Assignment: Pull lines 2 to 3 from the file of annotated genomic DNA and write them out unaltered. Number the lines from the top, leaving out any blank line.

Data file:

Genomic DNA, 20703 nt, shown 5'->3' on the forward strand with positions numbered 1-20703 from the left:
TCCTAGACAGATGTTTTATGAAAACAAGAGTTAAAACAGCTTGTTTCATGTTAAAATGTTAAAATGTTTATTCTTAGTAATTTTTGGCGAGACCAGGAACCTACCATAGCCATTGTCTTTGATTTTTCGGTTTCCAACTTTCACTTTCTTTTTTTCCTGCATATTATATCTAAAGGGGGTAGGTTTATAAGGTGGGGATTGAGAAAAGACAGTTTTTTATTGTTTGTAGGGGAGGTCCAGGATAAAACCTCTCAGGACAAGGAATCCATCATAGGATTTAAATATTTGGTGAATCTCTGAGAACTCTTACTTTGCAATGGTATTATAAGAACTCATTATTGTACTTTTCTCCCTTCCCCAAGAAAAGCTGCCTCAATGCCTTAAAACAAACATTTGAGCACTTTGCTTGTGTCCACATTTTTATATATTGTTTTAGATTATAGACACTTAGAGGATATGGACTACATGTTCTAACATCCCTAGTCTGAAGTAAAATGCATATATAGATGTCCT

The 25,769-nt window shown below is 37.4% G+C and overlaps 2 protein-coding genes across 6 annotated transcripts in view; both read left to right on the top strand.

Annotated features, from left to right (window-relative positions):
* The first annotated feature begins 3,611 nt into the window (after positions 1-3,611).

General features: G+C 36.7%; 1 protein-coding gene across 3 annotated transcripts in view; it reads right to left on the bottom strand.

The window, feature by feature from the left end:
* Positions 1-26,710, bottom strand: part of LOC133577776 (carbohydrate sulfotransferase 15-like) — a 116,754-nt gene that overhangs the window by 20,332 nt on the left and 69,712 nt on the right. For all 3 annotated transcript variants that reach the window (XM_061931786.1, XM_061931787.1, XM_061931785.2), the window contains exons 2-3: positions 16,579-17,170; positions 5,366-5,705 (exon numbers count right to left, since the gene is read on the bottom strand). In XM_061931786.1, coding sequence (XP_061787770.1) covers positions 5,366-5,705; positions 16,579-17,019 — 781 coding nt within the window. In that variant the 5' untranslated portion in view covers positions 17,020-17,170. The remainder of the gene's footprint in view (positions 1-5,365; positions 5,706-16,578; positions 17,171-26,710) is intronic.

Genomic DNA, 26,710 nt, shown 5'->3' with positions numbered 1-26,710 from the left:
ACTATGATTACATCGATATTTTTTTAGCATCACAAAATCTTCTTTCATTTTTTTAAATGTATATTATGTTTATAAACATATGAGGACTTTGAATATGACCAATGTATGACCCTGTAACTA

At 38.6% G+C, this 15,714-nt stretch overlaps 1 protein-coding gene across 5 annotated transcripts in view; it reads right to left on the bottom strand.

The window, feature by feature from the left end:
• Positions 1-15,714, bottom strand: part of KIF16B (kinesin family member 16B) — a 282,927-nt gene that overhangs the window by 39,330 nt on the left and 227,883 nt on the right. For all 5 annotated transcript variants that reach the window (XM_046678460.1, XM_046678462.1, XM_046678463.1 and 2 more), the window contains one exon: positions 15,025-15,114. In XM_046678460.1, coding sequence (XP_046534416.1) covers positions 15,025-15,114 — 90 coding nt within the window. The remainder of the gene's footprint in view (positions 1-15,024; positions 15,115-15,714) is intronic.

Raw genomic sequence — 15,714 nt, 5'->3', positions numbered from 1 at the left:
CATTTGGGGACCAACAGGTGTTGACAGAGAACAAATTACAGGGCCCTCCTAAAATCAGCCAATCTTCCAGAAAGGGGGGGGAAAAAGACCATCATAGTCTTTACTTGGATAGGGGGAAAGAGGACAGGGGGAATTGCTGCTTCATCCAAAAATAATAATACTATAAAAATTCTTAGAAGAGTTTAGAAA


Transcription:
TCCTAGACAGATGTTTTATGAAAACAAGAGTTAAAACAGCTTGTTTCATGTTAAAATGTTAAAATGTTTATTCTTAGTAATTTTTGGCGAGACCAGGAACCTACCATAGCCATTGTCTTTGATTTTTCGGTTTCCAACTTTCACTTTCTTTTTTTCCTGCATATTATATCTAAAGGGGGTAGGTTTATAAGGTGGGGATTGAGAAAAGACAGTTTTTTATTGTTTGTAGGGGAGGTCCAGGATAAAACCTCTCAGGACAAGGAATCCATCATAGGATTTAAATATTTGGTGAATCTCTGAGAACTCTTACTTTGCAATGGTATTATAAGAACTCATTATTGTACTTTTCTCCCTTCCCCAAGAAAAGCTGCCTCAATGCCTTAAAACAAACATTTGAGCACTTTGCTTGTGTCCACATTTTTATATATTGTTTTAGATTATAGACACTTAGAGGATATGGACTACATGTTCTAACATCCCTAGTCTGAAGTAAAATGCATATATAGATGTCCT

The 25,769-nt window shown below is 37.4% G+C and overlaps 2 protein-coding genes across 6 annotated transcripts in view; both read left to right on the top strand.